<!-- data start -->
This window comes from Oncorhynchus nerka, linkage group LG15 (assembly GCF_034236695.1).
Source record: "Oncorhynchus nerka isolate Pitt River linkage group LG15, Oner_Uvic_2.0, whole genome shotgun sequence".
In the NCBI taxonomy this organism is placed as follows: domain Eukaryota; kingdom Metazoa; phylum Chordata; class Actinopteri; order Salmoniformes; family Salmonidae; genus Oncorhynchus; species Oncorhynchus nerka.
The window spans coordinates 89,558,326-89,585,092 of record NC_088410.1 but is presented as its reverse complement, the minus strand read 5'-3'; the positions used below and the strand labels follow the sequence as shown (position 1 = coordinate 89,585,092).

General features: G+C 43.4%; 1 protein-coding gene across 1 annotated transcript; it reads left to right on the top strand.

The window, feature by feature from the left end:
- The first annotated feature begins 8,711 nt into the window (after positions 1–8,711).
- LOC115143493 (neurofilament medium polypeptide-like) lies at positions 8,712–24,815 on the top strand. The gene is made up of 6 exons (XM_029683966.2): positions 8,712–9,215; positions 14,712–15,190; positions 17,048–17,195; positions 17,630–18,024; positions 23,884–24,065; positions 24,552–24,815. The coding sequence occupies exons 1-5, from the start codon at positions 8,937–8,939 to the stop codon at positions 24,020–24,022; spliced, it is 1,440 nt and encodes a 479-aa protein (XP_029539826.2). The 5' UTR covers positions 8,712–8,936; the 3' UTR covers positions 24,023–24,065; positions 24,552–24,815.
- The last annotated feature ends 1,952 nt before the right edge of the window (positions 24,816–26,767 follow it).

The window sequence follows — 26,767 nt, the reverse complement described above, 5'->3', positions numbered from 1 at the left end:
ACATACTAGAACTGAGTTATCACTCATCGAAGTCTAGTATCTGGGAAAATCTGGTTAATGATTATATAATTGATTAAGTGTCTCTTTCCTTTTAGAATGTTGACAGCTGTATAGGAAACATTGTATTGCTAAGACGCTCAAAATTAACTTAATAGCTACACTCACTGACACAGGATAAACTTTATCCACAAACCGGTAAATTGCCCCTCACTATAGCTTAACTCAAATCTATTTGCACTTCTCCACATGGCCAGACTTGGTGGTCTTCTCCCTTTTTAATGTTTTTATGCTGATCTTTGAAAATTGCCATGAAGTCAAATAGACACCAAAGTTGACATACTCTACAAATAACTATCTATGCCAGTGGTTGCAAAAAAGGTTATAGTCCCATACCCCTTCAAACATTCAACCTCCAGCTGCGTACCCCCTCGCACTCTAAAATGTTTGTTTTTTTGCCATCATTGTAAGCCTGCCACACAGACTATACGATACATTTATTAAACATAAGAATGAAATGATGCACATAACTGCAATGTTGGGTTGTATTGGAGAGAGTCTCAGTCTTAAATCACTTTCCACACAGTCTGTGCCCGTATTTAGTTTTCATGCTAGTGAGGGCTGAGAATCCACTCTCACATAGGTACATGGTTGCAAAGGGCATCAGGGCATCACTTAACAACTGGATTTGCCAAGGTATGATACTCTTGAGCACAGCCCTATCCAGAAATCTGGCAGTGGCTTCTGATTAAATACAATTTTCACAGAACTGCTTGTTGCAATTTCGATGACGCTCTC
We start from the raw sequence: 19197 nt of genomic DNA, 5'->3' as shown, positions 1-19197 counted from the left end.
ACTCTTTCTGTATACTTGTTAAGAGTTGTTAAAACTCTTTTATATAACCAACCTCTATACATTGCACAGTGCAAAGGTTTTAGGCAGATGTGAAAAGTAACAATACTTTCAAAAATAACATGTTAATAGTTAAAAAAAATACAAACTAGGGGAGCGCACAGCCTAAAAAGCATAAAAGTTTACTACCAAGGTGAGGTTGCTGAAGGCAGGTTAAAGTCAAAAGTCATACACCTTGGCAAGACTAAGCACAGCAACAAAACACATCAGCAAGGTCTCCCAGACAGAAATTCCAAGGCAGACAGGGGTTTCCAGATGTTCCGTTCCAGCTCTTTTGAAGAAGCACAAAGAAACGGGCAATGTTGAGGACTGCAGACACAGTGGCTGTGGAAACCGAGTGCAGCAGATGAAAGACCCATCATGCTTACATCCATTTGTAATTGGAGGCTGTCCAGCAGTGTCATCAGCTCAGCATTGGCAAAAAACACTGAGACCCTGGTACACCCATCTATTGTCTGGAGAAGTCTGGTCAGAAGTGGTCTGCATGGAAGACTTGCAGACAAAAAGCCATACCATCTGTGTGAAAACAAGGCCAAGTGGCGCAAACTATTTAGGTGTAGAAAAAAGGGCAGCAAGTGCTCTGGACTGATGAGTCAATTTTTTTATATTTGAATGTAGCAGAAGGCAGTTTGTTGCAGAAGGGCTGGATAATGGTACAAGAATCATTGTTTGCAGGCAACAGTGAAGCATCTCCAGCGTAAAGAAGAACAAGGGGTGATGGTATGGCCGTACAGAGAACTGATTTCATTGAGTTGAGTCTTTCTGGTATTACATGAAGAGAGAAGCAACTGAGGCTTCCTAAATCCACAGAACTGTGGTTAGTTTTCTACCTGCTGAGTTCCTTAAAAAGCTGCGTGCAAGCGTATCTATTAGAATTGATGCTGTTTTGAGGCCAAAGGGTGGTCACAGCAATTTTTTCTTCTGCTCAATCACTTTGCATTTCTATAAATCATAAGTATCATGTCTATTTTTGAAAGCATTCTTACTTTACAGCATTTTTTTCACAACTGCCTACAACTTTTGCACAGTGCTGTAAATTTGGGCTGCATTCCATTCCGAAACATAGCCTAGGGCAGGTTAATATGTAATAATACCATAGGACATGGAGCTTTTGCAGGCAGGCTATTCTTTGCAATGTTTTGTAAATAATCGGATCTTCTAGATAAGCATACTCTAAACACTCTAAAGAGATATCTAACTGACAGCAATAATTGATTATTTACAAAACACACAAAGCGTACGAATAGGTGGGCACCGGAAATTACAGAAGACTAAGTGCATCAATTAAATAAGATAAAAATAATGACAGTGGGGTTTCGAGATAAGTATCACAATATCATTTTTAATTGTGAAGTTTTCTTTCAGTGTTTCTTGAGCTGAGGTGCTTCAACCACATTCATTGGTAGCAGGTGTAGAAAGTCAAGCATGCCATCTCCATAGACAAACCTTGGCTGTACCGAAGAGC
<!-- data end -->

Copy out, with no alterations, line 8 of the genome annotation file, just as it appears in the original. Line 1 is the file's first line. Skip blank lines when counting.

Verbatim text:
- LOC115143493 (neurofilament medium polypeptide-like) lies at positions 8,712–24,815 on the top strand. The gene is made up of 6 exons (XM_029683966.2): positions 8,712–9,215; positions 14,712–15,190; positions 17,048–17,195; positions 17,630–18,024; positions 23,884–24,065; positions 24,552–24,815. The coding sequence occupies exons 1-5, from the start codon at positions 8,937–8,939 to the stop codon at positions 24,020–24,022; spliced, it is 1,440 nt and encodes a 479-aa protein (XP_029539826.2). The 5' UTR covers positions 8,712–8,936; the 3' UTR covers positions 24,023–24,065; positions 24,552–24,815.